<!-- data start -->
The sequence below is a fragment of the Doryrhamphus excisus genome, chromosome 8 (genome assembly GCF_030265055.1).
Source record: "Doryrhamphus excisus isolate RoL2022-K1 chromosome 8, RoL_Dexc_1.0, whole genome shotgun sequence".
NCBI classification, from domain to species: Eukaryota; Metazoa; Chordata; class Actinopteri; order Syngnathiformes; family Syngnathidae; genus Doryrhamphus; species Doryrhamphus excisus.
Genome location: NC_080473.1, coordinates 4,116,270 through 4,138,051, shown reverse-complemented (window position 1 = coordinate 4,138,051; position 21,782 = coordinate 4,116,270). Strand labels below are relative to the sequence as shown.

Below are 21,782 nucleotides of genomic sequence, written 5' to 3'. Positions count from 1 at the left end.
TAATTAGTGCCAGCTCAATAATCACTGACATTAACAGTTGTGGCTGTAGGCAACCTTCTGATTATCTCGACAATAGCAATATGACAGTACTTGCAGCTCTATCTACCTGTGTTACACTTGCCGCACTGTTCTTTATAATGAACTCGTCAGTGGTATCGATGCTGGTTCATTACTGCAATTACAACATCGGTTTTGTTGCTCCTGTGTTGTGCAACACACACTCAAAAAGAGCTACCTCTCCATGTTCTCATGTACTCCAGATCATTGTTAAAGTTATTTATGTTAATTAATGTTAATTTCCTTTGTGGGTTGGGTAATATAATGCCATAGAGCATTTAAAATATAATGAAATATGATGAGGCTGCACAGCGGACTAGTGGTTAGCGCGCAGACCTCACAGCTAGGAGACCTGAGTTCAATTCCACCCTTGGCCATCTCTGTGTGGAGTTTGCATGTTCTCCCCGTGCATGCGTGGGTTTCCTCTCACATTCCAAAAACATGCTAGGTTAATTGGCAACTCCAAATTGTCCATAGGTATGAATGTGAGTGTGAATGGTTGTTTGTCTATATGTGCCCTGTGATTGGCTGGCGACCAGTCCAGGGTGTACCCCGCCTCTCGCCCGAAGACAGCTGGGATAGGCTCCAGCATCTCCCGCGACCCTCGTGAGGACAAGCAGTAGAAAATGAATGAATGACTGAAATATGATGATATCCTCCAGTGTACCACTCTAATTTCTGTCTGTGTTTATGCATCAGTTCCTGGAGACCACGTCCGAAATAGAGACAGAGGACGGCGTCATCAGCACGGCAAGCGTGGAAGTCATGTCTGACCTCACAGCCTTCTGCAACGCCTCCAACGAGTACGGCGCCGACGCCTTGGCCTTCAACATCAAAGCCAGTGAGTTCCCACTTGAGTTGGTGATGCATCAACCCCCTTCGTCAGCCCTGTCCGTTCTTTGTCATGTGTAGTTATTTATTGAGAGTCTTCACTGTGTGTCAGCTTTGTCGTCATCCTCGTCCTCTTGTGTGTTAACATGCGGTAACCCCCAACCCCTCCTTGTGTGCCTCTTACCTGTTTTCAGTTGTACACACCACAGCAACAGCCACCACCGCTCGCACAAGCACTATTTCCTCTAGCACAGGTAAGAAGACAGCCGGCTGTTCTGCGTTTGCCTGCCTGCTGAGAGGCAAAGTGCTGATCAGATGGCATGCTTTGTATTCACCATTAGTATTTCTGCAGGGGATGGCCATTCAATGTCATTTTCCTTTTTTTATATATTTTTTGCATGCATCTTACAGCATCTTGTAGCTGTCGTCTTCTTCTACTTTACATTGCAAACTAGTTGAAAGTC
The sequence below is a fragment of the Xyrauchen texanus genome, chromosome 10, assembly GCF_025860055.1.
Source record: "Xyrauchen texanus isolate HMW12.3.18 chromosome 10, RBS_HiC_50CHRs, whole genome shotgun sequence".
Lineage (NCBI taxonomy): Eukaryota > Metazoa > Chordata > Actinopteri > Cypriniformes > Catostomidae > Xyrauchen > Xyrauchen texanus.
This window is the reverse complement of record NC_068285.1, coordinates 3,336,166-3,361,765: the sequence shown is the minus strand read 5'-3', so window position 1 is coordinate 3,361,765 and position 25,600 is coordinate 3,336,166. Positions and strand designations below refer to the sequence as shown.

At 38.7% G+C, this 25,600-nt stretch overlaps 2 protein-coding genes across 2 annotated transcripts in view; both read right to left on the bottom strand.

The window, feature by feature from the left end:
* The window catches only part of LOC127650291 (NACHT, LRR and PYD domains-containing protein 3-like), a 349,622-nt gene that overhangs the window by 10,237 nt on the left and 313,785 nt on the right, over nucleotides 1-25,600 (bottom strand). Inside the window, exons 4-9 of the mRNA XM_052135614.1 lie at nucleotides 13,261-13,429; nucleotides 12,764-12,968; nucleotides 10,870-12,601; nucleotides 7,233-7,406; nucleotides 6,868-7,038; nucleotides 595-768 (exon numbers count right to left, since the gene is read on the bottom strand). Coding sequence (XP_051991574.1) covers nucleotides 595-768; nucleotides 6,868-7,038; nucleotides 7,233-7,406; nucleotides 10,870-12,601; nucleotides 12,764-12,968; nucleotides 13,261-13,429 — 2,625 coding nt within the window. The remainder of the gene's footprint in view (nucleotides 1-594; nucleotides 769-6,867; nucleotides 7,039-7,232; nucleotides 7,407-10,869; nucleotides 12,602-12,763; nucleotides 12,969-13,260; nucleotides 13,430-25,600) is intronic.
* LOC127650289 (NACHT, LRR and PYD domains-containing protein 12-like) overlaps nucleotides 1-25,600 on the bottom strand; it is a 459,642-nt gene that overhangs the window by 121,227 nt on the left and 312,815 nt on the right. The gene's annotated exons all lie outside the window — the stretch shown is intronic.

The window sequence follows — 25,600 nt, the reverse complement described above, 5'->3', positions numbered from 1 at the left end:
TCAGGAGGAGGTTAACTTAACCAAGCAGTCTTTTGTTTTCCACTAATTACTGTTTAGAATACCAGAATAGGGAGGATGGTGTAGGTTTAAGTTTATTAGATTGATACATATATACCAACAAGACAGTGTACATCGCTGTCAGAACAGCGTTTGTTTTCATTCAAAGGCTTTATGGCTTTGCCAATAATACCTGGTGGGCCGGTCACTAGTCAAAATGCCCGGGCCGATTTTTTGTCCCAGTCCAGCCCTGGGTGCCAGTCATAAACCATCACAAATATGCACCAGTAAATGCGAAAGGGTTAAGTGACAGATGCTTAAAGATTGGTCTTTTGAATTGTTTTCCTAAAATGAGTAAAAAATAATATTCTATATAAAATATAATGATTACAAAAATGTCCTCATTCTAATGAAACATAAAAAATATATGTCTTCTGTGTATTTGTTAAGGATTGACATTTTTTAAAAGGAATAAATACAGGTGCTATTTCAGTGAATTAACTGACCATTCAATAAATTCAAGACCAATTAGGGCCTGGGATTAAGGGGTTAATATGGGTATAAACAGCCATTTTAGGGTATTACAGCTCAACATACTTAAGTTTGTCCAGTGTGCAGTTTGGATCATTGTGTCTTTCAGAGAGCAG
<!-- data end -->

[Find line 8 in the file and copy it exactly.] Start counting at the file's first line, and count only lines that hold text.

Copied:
Source record: "Xyrauchen texanus isolate HMW12.3.18 chromosome 10, RBS_HiC_50CHRs, whole genome shotgun sequence".